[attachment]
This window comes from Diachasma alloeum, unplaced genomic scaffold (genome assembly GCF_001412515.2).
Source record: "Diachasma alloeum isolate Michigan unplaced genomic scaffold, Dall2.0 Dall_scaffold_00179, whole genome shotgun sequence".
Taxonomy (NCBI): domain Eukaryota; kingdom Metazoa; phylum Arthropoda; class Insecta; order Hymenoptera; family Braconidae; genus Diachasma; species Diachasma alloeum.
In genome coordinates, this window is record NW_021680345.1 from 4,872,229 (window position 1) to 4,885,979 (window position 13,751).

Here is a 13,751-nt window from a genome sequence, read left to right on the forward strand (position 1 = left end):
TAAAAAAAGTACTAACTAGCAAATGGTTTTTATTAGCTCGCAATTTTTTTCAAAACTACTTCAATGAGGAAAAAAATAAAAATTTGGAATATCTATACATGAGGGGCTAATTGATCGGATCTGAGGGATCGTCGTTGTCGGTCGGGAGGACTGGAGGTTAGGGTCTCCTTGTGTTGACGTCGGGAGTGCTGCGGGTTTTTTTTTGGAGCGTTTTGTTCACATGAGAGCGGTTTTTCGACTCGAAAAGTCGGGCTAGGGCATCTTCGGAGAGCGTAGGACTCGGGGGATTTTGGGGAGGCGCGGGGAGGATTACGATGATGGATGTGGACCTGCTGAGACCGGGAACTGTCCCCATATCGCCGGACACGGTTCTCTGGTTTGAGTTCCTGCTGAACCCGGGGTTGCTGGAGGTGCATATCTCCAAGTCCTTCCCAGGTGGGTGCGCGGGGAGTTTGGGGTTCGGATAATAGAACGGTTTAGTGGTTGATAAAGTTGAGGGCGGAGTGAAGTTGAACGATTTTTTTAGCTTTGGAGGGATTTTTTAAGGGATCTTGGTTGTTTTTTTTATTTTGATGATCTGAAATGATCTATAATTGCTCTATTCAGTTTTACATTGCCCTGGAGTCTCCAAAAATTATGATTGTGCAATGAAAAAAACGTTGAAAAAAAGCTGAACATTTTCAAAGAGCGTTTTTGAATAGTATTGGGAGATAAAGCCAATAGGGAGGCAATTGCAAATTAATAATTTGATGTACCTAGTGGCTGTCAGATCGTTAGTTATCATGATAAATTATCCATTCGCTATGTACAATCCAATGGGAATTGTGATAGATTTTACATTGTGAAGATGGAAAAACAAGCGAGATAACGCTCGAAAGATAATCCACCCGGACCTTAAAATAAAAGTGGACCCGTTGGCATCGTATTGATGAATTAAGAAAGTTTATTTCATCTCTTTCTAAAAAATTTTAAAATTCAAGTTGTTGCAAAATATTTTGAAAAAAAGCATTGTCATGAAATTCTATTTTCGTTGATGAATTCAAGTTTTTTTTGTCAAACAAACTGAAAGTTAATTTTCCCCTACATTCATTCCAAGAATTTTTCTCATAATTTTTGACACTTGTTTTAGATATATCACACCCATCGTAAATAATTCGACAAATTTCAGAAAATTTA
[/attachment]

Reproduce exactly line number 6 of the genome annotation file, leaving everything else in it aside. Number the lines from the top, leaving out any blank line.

TAAAAAAAGTACTAACTAGCAAATGGTTTTTATTAGCTCGCAATTTTTTTCAAAACTACTTCAATGAGGAAAAAAATAAAAATTTGGAATATCTATACATGAGGGGCTAATTGATCGGATCTGAGGGATCGTCGTTGTCGGTCGGGAGGACTGGAGGTTAGGGTCTCCTTGTGTTGACGTCGGGAGTGCTGCGGGTTTTTTTTTGGAGCGTTTTGTTCACATGAGAGCGGTTTTTCGACTCGAAAAGTCGGGCTAGGGCATCTTCGGAGAGCGTAGGACTCGGGGGATTTTGGGGAGGCGCGGGGAGGATTACGATGATGGATGTGGACCTGCTGAGACCGGGAACTGTCCCCATATCGCCGGACACGGTTCTCTGGTTTGAGTTCCTGCTGAACCCGGGGTTGCTGGAGGTGCATATCTCCAAGTCCTTCCCAGGTGGGTGCGCGGGGAGTTTGGGGTTCGGATAATAGAACGGTTTAGTGGTTGATAAAGTTGAGGGCGGAGTGAAGTTGAACGATTTTTTTAGCTTTGGAGGGATTTTTTAAGGGATCTTGGTTGTTTTTTTTATTTTGATGATCTGAAATGATCTATAATTGCTCTATTCAGTTTTACATTGCCCTGGAGTCTCCAAAAATTATGATTGTGCAATGAAAAAAACGTTGAAAAAAAGCTGAACATTTTCAAAGAGCGTTTTTGAATAGTATTGGGAGATAAAGCCAATAGGGAGGCAATTGCAAATTAATAATTTGATGTACCTAGTGGCTGTCAGATCGTTAGTTATCATGATAAATTATCCATTCGCTATGTACAATCCAATGGGAATTGTGATAGATTTTACATTGTGAAGATGGAAAAACAAGCGAGATAACGCTCGAAAGATAATCCACCCGGACCTTAAAATAAAAGTGGACCCGTTGGCATCGTATTGATGAATTAAGAAAGTTTATTTCATCTCTTTCTAAAAAATTTTAAAATTCAAGTTGTTGCAAAATATTTTGAAAAAAAGCATTGTCATGAAATTCTATTTTCGTTGATGAATTCAAGTTTTTTTTGTCAAACAAACTGAAAGTTAATTTTCCCCTACATTCATTCCAAGAATTTTTCTCATAATTTTTGACACTTGTTTTAGATATATCACACCCATCGTAAATAATTCGACAAATTTCAGAAAATTTA